In Part 2 of a three-part series examining how U.S. enforcement activities affect Chinese companies, Kirkland attorneys examine recent U.S. sanctions, export controls, and anti-money laundering trends and their implications for Chinese companies.
In recent years, the U.S. government has taken actions against Chinese companies that violated U.S. law or otherwise engaged in conduct contrary to America’s foreign policy interests.
The U.S. government has sanctioned Chinese individuals and entities for a variety of reasons, including for engaging in illicit business with North Korea, a country targeted by extensive sanctions administered by the United States, the European Union, and the United Nations.
In addition, the U.S. government recently imposed secondary sanctions on China’s Equipment Development Department and its director because the department purchased defense equipment from a Russian defense company. These measures reflect the first and only time that the U.S. government has imposed secondary sanctions pursuant to the Countering America’s Adversaries Through Sanctions Act.
The U.S. government has brought several high-profile enforcement actions against Chinese companies and their personnel.
In March 2017, ZTE agreed to pay $892 million to the U.S. Departments of Justice, Commerce, and Treasury to resolve ZTE’s liability for violating U.S. sanctions and export controls by building, operating, and servicing telecommunications infrastructure in Iran using U.S.-origin equipment and software.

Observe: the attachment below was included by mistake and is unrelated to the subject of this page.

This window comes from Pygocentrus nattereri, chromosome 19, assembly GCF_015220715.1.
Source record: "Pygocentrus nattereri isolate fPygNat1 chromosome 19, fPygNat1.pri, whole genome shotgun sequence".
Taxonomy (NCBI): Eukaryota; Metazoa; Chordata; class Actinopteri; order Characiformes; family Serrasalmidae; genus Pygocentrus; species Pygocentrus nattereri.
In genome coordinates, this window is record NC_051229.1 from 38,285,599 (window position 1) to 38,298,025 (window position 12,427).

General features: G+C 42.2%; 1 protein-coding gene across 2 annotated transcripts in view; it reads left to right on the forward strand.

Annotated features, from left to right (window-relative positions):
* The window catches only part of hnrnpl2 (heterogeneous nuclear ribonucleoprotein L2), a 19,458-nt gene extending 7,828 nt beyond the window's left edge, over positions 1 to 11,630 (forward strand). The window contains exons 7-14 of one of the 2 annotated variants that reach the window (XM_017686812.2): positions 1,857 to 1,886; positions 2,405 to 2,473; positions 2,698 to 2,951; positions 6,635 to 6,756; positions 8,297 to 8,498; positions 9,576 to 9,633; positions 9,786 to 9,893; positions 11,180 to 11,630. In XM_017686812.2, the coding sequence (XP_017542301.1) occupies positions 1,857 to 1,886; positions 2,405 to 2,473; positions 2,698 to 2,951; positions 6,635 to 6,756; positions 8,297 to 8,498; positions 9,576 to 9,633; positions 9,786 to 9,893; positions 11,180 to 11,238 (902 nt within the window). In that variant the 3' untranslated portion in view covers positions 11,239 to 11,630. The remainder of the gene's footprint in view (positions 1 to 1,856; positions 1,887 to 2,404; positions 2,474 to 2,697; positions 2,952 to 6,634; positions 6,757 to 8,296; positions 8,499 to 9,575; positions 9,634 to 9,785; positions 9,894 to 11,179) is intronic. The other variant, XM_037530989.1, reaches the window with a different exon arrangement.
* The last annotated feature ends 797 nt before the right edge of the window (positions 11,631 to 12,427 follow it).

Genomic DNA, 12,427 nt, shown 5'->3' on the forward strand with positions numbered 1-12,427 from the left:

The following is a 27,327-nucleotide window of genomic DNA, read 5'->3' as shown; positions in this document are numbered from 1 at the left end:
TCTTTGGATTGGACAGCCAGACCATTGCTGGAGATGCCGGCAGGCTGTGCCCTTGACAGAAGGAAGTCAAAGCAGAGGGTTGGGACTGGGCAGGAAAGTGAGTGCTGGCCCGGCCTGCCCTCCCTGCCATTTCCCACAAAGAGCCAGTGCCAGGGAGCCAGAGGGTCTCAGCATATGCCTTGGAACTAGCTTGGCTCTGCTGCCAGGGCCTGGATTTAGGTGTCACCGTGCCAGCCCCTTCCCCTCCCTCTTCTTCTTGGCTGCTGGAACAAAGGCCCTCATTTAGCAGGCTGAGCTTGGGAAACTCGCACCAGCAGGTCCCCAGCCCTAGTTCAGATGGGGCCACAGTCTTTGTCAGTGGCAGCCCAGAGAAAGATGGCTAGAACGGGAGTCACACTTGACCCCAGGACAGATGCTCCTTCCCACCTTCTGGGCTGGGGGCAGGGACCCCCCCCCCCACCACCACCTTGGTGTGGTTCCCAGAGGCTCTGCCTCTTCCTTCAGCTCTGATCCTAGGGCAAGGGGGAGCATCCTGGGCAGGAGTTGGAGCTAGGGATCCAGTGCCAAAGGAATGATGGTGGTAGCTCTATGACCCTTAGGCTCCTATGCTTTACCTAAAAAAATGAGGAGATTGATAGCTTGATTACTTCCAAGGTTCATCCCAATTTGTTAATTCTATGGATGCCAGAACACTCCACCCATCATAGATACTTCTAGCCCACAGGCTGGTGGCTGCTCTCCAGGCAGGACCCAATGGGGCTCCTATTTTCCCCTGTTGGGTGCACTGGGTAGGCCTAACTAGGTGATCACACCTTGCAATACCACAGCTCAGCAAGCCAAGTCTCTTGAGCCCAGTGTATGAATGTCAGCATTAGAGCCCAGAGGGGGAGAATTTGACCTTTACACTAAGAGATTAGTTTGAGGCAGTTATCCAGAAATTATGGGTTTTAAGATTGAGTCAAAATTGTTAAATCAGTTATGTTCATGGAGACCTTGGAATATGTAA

In June 2018, ZTE entered into a superseding settlement agreement with the Commerce Department’s Bureau of Industry and Security in which ZTE agreed to pay $1 billion in penalties (and put another $400 million in escrow), replace its directors and senior personnel, and be subject to enhanced U.S. government oversight for 10 years.
The U.S. government also recently indicted Huawei Technologies Co. Ltd., the world’s largest telecommunications equipment manufacturer, as well as three other Huawei entities (collectively, Huawei), for sanctions, export control, and other federal law violations related to Huawe’s dealings with Iran.
Huawei allegedly repeatedly misled banks about the nature of its Iranian business, which resulted in the banks unwittingly processing and clearing more than $100 million in U.S.-dollar payments related to Iran. Huawei’s chief financial officer was charged in her individual capacity in the same indictment.
In May 2019, Huawei and 68 of its affiliates were added to the Entity List. Because of this listing, U.S.- and non-U.S. companies are prohibited from exporting, re-exporting, or transferring any items subject to the Export Administration Regulations (which include U.S.-origin items and certain products manufactured outside of the United States) to Huawei without a license from the U.S. Department of Commerce.
The U.S. government has issued a temporary general license authorizing various transactions with Huawei and its listed affiliates through Aug. 19, 2019.
Anti-Money Laundering Measures
In 2017, the Financial Crimes Enforcement Network (FinCEN) imposed special measures on the Bank of Dandong, which effectively cut it off from the U.S. financial system. FinCEN determined that the Bank of Dandong was a “primary money laundering concern” because it had processed billions of dollars for North Korea through its U.S. correspondent accounts.